Of Robin Hood, open access and academics

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Image source: Wikimedia Commons (By ChordBoard, 2008)

The legend of Robin Hood continues to be popular today, even though folklore says that he was an outlawed fugitive accused of “robbing from the rich and giving to the poor”. While the medieval Robin Hood used his archery skills to help the poor, a science graduate in Kazakhstan has been using her computer skills to help make academic research accessible to the poor. Meet Alexandra Elbakyan, the creator of Sci-Hub, a website that has been functional since 2011 and provides access to academic papers by bypassing journal pay-walls “illegally”.Elbakyan, like thousands of other graduate students in developing countries, was frustrated with the academic publishing industry which charges upwards of $30 for a single paper even though it pays nothing to the authors. This sense of deprivation led Elbakyan to create a online system which can make knowledge accessible to everyone, even if it were to use “illegal” methods of piracy and hacking.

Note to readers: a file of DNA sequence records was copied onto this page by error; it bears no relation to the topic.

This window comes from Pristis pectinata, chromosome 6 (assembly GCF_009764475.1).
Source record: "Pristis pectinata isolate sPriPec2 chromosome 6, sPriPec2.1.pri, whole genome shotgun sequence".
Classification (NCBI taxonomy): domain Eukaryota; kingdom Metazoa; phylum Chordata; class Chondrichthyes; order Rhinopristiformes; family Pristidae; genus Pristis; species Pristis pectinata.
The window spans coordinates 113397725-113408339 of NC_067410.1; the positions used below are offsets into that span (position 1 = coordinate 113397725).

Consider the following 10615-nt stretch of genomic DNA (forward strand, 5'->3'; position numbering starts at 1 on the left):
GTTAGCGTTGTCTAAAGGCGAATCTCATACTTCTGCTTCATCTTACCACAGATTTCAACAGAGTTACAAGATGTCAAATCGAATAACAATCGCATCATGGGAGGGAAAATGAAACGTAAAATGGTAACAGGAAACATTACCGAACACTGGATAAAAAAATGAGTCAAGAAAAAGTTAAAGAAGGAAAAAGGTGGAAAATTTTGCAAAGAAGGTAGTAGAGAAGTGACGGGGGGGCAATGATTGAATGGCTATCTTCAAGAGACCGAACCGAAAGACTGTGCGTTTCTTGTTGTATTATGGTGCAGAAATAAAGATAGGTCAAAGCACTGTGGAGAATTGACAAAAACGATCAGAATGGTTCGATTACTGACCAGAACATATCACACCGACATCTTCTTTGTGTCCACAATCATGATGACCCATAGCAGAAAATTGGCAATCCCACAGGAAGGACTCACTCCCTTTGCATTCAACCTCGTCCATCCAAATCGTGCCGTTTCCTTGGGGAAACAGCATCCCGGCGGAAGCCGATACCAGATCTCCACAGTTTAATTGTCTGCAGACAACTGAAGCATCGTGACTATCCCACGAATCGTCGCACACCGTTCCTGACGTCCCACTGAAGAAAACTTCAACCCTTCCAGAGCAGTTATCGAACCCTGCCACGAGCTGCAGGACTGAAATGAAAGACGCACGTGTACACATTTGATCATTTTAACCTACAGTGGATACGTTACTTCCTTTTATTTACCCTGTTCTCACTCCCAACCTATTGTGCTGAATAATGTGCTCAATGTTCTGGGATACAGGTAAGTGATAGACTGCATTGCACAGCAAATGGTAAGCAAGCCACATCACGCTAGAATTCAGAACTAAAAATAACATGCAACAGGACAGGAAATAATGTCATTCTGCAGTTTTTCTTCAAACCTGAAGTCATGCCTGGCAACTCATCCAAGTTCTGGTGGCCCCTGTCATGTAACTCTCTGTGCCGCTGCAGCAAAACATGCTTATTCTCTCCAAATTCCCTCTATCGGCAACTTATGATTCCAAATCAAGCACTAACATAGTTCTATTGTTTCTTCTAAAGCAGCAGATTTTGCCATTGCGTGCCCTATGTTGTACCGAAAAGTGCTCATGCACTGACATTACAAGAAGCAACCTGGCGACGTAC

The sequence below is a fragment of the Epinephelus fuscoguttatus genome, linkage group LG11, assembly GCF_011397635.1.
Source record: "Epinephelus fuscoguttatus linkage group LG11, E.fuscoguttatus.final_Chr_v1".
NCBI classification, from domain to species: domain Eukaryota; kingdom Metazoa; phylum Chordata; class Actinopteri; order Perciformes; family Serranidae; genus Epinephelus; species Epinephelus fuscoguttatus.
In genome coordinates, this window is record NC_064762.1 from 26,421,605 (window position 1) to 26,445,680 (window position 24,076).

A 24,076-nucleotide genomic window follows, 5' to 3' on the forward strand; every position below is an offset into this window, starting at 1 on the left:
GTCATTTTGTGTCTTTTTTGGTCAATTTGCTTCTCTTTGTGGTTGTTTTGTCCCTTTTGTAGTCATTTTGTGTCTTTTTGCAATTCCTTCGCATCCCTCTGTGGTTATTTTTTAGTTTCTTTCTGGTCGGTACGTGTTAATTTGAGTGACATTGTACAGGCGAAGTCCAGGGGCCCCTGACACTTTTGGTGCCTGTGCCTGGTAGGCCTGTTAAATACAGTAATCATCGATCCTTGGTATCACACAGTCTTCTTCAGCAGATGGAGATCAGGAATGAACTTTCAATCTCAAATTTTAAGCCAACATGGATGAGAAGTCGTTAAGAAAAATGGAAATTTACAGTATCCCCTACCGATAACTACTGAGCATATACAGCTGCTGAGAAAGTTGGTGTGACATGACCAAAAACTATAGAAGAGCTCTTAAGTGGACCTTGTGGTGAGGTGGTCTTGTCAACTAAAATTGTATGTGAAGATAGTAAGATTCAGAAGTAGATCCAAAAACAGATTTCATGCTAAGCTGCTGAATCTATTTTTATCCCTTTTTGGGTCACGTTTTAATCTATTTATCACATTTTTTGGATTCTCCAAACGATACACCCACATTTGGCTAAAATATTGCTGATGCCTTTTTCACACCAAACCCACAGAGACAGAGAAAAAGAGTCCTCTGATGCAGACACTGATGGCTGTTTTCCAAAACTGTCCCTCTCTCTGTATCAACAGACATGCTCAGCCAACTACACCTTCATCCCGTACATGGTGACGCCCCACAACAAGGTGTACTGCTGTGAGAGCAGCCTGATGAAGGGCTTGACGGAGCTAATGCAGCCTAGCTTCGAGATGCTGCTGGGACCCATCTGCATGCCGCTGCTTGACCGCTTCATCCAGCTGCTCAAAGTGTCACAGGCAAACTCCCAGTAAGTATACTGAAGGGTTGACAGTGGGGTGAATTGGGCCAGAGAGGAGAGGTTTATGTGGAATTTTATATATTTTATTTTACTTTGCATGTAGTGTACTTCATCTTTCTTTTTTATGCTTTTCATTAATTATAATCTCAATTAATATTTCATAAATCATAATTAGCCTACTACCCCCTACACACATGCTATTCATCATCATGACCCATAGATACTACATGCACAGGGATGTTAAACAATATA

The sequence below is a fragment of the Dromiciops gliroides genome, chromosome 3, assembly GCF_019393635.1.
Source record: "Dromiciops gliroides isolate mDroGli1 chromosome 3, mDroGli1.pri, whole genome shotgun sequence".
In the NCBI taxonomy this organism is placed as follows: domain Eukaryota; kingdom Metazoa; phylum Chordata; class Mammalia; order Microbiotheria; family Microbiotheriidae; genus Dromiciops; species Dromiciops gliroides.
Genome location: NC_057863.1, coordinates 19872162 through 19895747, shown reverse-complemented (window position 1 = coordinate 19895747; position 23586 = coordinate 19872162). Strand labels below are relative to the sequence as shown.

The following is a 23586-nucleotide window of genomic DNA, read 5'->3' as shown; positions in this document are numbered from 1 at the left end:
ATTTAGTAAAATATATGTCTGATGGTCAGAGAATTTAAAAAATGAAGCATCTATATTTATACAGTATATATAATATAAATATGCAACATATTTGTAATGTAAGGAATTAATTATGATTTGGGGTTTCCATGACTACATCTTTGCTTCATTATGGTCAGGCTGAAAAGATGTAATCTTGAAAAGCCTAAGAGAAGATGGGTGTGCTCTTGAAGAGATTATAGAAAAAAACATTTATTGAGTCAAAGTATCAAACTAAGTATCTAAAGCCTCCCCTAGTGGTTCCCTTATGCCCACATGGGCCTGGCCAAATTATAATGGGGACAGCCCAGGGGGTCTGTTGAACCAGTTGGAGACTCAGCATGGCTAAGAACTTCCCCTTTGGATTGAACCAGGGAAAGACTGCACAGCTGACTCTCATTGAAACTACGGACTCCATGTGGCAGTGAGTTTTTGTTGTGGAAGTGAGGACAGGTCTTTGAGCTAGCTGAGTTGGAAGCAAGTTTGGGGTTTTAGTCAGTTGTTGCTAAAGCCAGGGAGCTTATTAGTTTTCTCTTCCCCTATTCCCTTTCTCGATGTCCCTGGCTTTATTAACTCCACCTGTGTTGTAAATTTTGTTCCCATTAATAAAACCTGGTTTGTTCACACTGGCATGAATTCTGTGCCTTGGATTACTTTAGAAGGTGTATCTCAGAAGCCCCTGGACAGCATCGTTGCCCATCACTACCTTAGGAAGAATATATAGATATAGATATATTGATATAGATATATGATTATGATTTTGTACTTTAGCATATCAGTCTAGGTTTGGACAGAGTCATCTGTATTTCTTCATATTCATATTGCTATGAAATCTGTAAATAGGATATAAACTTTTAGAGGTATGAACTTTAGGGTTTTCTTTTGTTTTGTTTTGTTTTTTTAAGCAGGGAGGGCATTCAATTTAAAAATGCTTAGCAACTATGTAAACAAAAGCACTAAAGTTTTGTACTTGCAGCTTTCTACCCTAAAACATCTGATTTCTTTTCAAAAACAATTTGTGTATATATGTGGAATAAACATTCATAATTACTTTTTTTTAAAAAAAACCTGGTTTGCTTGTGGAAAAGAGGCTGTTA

scihub
Image source: Wikimedia Commons (By Jramanan, 2016)

In 2015, the academic publishing giant Elsevier filed a lawsuit against Sci-Hub and its creator, claiming millions in damages for copyright violation and other “crimes”. Far from being a fugitive in hiding, Elbakyan wrote a letter to the court justifying her reasons for operating the Sci-Hub website and argued for making academic publishing open. Even after Elsevier succeeded in shutting down the Sci-Hub domain in 2016 the website remains active on alternate “backup” domains. The academic community is divided on Elbakyan and Sci-Hub; but there have been calls for an evaluation of the outdated publishing model even though publishers argue that they do provide alternate avenues to make academic journals available at low or no-cost.

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Image source: Mattering Press

On the bright side, the science and technology studies (STS) community has taken note and is now making efforts to make relevant knowledge available via open access. A number of new STS journals are now available as open-access, including alternate forms of publishing such as film and art. A recent exciting development is the upcoming launch of Mattering Press which will produce open-access, STS themed peer-reviewed monographs and books. The first four books from Mattering Press will be available for download online when the Press is officially launched on July 25th.

 

What do you think about open-access publications in STS? Do you think STS knowledge should become open-access?

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